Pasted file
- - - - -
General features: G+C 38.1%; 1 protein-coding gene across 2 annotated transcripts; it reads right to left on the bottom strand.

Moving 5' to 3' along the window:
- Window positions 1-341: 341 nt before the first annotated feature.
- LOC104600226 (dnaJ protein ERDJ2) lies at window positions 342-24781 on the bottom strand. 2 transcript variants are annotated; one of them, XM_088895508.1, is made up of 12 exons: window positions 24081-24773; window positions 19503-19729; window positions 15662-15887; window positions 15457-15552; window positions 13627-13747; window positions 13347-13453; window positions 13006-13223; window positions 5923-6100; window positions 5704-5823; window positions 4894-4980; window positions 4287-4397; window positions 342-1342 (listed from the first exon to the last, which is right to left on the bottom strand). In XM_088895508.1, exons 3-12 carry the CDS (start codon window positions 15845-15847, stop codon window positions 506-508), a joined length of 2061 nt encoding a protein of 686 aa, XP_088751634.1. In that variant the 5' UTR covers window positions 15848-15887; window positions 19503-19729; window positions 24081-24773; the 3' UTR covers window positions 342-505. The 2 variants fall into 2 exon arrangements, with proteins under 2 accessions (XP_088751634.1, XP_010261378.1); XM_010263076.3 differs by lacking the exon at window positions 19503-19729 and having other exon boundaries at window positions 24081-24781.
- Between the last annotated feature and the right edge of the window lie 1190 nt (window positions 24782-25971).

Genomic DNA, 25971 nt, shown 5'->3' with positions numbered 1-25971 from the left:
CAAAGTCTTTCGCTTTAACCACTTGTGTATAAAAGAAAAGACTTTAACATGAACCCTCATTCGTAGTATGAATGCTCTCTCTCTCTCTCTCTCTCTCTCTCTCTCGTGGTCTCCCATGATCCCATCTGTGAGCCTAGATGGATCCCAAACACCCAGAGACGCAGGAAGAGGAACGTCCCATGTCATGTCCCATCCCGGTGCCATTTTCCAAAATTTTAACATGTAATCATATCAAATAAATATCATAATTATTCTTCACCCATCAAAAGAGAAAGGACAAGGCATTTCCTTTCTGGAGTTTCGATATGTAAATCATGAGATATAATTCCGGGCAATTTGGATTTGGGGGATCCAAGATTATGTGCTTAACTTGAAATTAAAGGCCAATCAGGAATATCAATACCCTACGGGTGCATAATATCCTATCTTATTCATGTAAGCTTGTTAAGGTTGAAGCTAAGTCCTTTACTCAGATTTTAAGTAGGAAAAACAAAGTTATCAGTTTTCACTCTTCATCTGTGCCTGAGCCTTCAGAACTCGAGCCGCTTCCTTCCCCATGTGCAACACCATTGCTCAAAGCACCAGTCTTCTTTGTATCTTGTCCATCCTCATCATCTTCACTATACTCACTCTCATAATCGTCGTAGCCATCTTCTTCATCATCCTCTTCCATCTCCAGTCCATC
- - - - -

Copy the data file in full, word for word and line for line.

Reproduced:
General features: G+C 38.1%; 1 protein-coding gene across 2 annotated transcripts; it reads right to left on the bottom strand.

Moving 5' to 3' along the window:
- Window positions 1-341: 341 nt before the first annotated feature.
- LOC104600226 (dnaJ protein ERDJ2) lies at window positions 342-24781 on the bottom strand. 2 transcript variants are annotated; one of them, XM_088895508.1, is made up of 12 exons: window positions 24081-24773; window positions 19503-19729; window positions 15662-15887; window positions 15457-15552; window positions 13627-13747; window positions 13347-13453; window positions 13006-13223; window positions 5923-6100; window positions 5704-5823; window positions 4894-4980; window positions 4287-4397; window positions 342-1342 (listed from the first exon to the last, which is right to left on the bottom strand). In XM_088895508.1, exons 3-12 carry the CDS (start codon window positions 15845-15847, stop codon window positions 506-508), a joined length of 2061 nt encoding a protein of 686 aa, XP_088751634.1. In that variant the 5' UTR covers window positions 15848-15887; window positions 19503-19729; window positions 24081-24773; the 3' UTR covers window positions 342-505. The 2 variants fall into 2 exon arrangements, with proteins under 2 accessions (XP_088751634.1, XP_010261378.1); XM_010263076.3 differs by lacking the exon at window positions 19503-19729 and having other exon boundaries at window positions 24081-24781.
- Between the last annotated feature and the right edge of the window lie 1190 nt (window positions 24782-25971).

Genomic DNA, 25971 nt, shown 5'->3' with positions numbered 1-25971 from the left:
CAAAGTCTTTCGCTTTAACCACTTGTGTATAAAAGAAAAGACTTTAACATGAACCCTCATTCGTAGTATGAATGCTCTCTCTCTCTCTCTCTCTCTCTCTCTCTCGTGGTCTCCCATGATCCCATCTGTGAGCCTAGATGGATCCCAAACACCCAGAGACGCAGGAAGAGGAACGTCCCATGTCATGTCCCATCCCGGTGCCATTTTCCAAAATTTTAACATGTAATCATATCAAATAAATATCATAATTATTCTTCACCCATCAAAAGAGAAAGGACAAGGCATTTCCTTTCTGGAGTTTCGATATGTAAATCATGAGATATAATTCCGGGCAATTTGGATTTGGGGGATCCAAGATTATGTGCTTAACTTGAAATTAAAGGCCAATCAGGAATATCAATACCCTACGGGTGCATAATATCCTATCTTATTCATGTAAGCTTGTTAAGGTTGAAGCTAAGTCCTTTACTCAGATTTTAAGTAGGAAAAACAAAGTTATCAGTTTTCACTCTTCATCTGTGCCTGAGCCTTCAGAACTCGAGCCGCTTCCTTCCCCATGTGCAACACCATTGCTCAAAGCACCAGTCTTCTTTGTATCTTGTCCATCCTCATCATCTTCACTATACTCACTCTCATAATCGTCGTAGCCATCTTCTTCATCATCCTCTTCCATCTCCAGTCCATC